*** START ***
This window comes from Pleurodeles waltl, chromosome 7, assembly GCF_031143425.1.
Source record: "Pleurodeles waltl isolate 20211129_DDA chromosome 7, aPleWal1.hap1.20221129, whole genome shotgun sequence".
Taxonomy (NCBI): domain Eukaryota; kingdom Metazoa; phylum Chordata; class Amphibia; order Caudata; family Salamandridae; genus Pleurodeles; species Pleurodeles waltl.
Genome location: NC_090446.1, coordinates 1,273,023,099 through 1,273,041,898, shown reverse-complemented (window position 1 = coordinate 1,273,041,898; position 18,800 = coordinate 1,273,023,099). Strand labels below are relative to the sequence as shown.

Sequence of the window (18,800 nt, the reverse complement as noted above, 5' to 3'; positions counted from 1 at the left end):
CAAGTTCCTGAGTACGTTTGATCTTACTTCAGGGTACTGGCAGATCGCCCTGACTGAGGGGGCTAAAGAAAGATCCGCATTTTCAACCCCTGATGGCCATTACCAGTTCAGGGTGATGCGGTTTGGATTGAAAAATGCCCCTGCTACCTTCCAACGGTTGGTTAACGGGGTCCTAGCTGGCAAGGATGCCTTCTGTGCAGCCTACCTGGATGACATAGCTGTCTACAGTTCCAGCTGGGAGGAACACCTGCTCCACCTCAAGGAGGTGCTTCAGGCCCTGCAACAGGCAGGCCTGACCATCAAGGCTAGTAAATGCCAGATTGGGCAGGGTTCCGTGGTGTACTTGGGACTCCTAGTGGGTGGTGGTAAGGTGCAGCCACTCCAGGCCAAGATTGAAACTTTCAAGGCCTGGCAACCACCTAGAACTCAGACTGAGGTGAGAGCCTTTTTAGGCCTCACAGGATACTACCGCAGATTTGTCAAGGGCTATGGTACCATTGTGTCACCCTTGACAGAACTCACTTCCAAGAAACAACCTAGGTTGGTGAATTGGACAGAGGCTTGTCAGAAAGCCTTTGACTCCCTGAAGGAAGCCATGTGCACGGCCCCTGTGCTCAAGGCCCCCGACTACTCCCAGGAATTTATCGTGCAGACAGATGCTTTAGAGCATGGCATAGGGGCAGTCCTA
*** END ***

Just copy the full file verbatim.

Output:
This window comes from Pleurodeles waltl, chromosome 7, assembly GCF_031143425.1.
Source record: "Pleurodeles waltl isolate 20211129_DDA chromosome 7, aPleWal1.hap1.20221129, whole genome shotgun sequence".
Taxonomy (NCBI): domain Eukaryota; kingdom Metazoa; phylum Chordata; class Amphibia; order Caudata; family Salamandridae; genus Pleurodeles; species Pleurodeles waltl.
Genome location: NC_090446.1, coordinates 1,273,023,099 through 1,273,041,898, shown reverse-complemented (window position 1 = coordinate 1,273,041,898; position 18,800 = coordinate 1,273,023,099). Strand labels below are relative to the sequence as shown.

Sequence of the window (18,800 nt, the reverse complement as noted above, 5' to 3'; positions counted from 1 at the left end):
CAAGTTCCTGAGTACGTTTGATCTTACTTCAGGGTACTGGCAGATCGCCCTGACTGAGGGGGCTAAAGAAAGATCCGCATTTTCAACCCCTGATGGCCATTACCAGTTCAGGGTGATGCGGTTTGGATTGAAAAATGCCCCTGCTACCTTCCAACGGTTGGTTAACGGGGTCCTAGCTGGCAAGGATGCCTTCTGTGCAGCCTACCTGGATGACATAGCTGTCTACAGTTCCAGCTGGGAGGAACACCTGCTCCACCTCAAGGAGGTGCTTCAGGCCCTGCAACAGGCAGGCCTGACCATCAAGGCTAGTAAATGCCAGATTGGGCAGGGTTCCGTGGTGTACTTGGGACTCCTAGTGGGTGGTGGTAAGGTGCAGCCACTCCAGGCCAAGATTGAAACTTTCAAGGCCTGGCAACCACCTAGAACTCAGACTGAGGTGAGAGCCTTTTTAGGCCTCACAGGATACTACCGCAGATTTGTCAAGGGCTATGGTACCATTGTGTCACCCTTGACAGAACTCACTTCCAAGAAACAACCTAGGTTGGTGAATTGGACAGAGGCTTGTCAGAAAGCCTTTGACTCCCTGAAGGAAGCCATGTGCACGGCCCCTGTGCTCAAGGCCCCCGACTACTCCCAGGAATTTATCGTGCAGACAGATGCTTTAGAGCATGGCATAGGGGCAGTCCTA